DALS WILDLIFE SITE { WILDLIFE OF NORTHERN ENGLAND}

WILDLIFE OF NORTHERN ENGLAND

Common Swift

To witness the aerial skills displayed by the swift as they scream around the roof tops on a still summers evening is a privilege, and they are an integral part of this time of the year here in the north of England. However, by the end of August they will leave on their long , danger filled journey, yet within a week a young swift may be as far south as Madrid.

Swift in flight--Photograph courtesy of Pawel Kuzniar CC BY -SA 3.0 License.

Description of the Common Swift. Apus apus.

The plumage of the swift is blackish brown except for the whitish throat, which is more prominent in juveniles.The tail is forked.Beak is black. Black feet. In relation to its body size the wings are long, tail-medium long, neck short, beak very short and legs short.

They can be told from the swallow and martins {the only other long winged aerial birds} by the quite different outline, the tail being relatively shorter and the wings "scimitar curved".

Life style and breeding of the common swift.

The nest of the swift is placed in some crack or crevis in a building or cliff generally high up, but sometimes it may be located low down. A common place is under the eaves of an inhabited house, and small cottages are sometimes favoured by this high flying bird.

The nest consists of any light materials which have blown about for the bird which rarely, or never, settles on the ground voluntarily , does not alight to pick them up; this hay, straw, wool , feathers or hair may all be found matted together in a pack by the saliva of the bird, an abundant secretion of saliva being a characteristic of swifts. Indeed, one Eastern species of swift builds its nest out of dry saliva alone.

The places chosen by the swift are also selected by the sparrow and starling. The former is sometimes evicted by the swift however, for the starling the swift is no match. The eggs of the swift are usually only two in number and are of a long oval shape. They are pure white without gloss. Only one clutch is laid during the birds relatively short stay with us. The birds arrive in may and have left by the end of August. Local birds arrive by the second week of May and they tend to return to the same nest site year after year. They are also known to sleep in the nest a rare habit among birds.

The eggs are incubated for 19-25 days and the young fledge at around 37-56 days. Studies have revealed that young swifts do press ups using their wings to prepare them for their first flight. When a young swift leaves the nest it usually heads straight for Africa and it may not touch "down " again for two years. The swift lives a perpetually aerial life coming down for only a brief period each year to breed. They live , feed and even sleep on the wing.

They belong to the Order Apodiformes and are placed in the family Apodidae. The genus name within this family is Apus  which derives from the Greek a-signifying without +pous meaning a foot. This alludes to the birds feet that are placed well back on the body rendering them almost useless for walking, hence if a swift has been brought to the ground involuntarily it has great difficulty taking of again. However, the feet are still used to cling on to brickwork or cliff faces when the birds are breeding.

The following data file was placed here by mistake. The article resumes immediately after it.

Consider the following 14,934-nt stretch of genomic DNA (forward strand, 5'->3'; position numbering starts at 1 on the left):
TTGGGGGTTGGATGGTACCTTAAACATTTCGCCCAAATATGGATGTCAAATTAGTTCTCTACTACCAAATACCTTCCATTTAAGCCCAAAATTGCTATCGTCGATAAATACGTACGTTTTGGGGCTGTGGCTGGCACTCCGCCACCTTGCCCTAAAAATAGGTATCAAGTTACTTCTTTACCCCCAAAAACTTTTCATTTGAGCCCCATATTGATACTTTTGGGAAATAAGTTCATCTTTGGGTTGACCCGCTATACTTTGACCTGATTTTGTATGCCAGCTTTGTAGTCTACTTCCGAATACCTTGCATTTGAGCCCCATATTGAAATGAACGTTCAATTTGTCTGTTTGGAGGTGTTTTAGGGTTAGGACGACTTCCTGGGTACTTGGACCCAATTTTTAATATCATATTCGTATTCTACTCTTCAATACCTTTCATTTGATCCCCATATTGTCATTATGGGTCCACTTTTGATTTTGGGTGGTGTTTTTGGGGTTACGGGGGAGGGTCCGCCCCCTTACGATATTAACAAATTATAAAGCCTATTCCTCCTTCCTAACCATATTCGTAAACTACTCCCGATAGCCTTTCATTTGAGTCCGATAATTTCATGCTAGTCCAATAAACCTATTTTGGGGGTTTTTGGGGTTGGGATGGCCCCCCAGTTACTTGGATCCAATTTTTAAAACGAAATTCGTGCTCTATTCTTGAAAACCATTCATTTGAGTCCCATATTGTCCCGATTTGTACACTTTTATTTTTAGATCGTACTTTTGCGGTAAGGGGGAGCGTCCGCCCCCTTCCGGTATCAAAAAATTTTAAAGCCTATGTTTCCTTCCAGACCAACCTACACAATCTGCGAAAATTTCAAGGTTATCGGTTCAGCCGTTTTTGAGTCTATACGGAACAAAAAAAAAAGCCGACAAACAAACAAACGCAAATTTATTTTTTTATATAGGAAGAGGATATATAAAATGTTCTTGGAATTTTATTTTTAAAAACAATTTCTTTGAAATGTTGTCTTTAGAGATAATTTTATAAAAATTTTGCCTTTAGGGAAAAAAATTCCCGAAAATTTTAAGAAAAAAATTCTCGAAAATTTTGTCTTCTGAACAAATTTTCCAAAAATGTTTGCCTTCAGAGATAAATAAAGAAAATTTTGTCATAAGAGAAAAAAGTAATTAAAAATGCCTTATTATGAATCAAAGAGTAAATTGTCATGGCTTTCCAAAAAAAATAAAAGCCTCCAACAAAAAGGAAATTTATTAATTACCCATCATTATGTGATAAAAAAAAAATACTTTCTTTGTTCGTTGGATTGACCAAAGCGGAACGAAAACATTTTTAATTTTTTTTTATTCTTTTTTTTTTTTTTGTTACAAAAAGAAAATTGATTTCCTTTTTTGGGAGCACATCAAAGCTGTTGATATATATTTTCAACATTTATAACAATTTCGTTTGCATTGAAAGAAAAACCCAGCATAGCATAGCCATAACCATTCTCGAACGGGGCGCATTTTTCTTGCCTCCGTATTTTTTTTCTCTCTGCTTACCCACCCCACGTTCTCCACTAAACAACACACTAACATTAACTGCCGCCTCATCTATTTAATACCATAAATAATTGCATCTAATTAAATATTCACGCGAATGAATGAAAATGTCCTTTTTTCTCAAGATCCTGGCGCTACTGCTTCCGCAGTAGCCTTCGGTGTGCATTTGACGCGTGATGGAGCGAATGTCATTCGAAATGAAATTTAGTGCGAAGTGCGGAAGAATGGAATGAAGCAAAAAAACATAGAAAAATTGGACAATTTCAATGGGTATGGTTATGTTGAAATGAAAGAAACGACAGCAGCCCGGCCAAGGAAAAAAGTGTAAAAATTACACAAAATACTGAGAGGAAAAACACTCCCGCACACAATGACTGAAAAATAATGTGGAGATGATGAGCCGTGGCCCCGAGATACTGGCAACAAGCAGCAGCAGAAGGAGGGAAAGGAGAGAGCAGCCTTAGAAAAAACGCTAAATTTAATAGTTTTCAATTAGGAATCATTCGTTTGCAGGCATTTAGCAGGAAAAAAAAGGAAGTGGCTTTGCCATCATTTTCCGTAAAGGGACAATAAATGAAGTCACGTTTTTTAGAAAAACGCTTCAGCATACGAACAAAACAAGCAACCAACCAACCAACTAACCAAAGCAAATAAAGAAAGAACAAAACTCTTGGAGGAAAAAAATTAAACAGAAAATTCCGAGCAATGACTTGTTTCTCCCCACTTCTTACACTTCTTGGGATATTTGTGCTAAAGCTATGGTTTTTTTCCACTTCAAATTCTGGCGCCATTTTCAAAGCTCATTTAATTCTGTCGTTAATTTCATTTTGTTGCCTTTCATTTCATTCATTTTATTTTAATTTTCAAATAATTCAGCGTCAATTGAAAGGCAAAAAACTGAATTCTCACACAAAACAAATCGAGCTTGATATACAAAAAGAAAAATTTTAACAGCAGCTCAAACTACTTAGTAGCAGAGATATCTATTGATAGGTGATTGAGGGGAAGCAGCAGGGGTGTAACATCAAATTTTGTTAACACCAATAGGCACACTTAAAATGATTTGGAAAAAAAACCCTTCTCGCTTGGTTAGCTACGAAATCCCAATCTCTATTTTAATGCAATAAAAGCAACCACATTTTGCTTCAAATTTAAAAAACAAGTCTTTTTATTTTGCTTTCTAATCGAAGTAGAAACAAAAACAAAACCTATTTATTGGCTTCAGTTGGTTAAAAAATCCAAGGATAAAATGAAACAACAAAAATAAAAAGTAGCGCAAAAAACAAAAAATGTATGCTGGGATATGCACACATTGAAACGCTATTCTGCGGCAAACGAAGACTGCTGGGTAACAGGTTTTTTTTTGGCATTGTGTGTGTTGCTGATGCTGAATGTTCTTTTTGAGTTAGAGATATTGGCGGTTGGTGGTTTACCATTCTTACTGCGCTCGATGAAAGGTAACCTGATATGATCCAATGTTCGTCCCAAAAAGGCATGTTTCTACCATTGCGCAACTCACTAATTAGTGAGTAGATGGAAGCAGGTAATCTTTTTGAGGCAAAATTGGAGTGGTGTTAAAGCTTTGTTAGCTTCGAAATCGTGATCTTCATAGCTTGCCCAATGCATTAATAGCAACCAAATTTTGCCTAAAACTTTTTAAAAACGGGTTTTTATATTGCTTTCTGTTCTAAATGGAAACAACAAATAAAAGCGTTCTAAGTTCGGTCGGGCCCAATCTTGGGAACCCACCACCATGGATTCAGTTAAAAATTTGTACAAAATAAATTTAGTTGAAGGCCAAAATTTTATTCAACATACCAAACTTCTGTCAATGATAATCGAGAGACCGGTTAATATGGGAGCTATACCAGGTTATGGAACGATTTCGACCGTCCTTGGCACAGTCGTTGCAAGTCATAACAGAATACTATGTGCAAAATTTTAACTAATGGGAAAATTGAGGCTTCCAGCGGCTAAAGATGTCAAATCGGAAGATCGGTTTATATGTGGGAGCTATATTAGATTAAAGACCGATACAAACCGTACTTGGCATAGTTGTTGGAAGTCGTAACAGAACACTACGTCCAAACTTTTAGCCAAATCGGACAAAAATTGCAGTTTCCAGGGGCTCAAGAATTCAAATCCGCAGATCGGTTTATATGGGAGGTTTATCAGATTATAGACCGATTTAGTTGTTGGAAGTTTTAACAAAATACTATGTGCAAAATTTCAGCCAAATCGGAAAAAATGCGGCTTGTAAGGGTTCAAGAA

The typical life span of the swift in the wild is estimated to be nine years. They are four years old when they begin to breed. They feed on insects and spiders caught in flight.  

House sparrows are often evicted by swifs during the breeding season

Swallows are unrelated to the swift. They are also seen perched  a characteristic not familiar with the swift.

Reuse of images.

The images on this page may be reused.However, the name of the relevant author must be attributed along with any accompanying license.

Conservation Status

Sadly the swift is the subject of conservation concern due to declines in population numbers.The swift has suffered declines of 29% and were newly Amber listed at the 2009 review, but now showing 13 year changes so severe in Breeding Bird Survey squares that Red listing may be warranted. {Source BTO}. The countryside and our towns and villages would be a far poorer place without these  familiar Apodiformes.

February 2012 in the last ten years there numbers have declined by over 25%. 

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OTHER BIRDS ON THIS SITE.-----

JACKDAW

WOOD PIGEON

PHEASANT

MAGPIE

SONG THRUSH

DUNNOCK

CANADA GOOSE

GREEN FINCH

YELLOW WAGTAIL

COLLARED DOVE

COOTS AND MOOR HENS.

GOLDFINCH & CHAFFINCH

HOUSE SPARROW

BARN OWL

GREY PARTRIDGE.

Also see Birds via Links banner { Birds of Europe} in depth articles with notes from past ornithologists and other eminent writers. 

 

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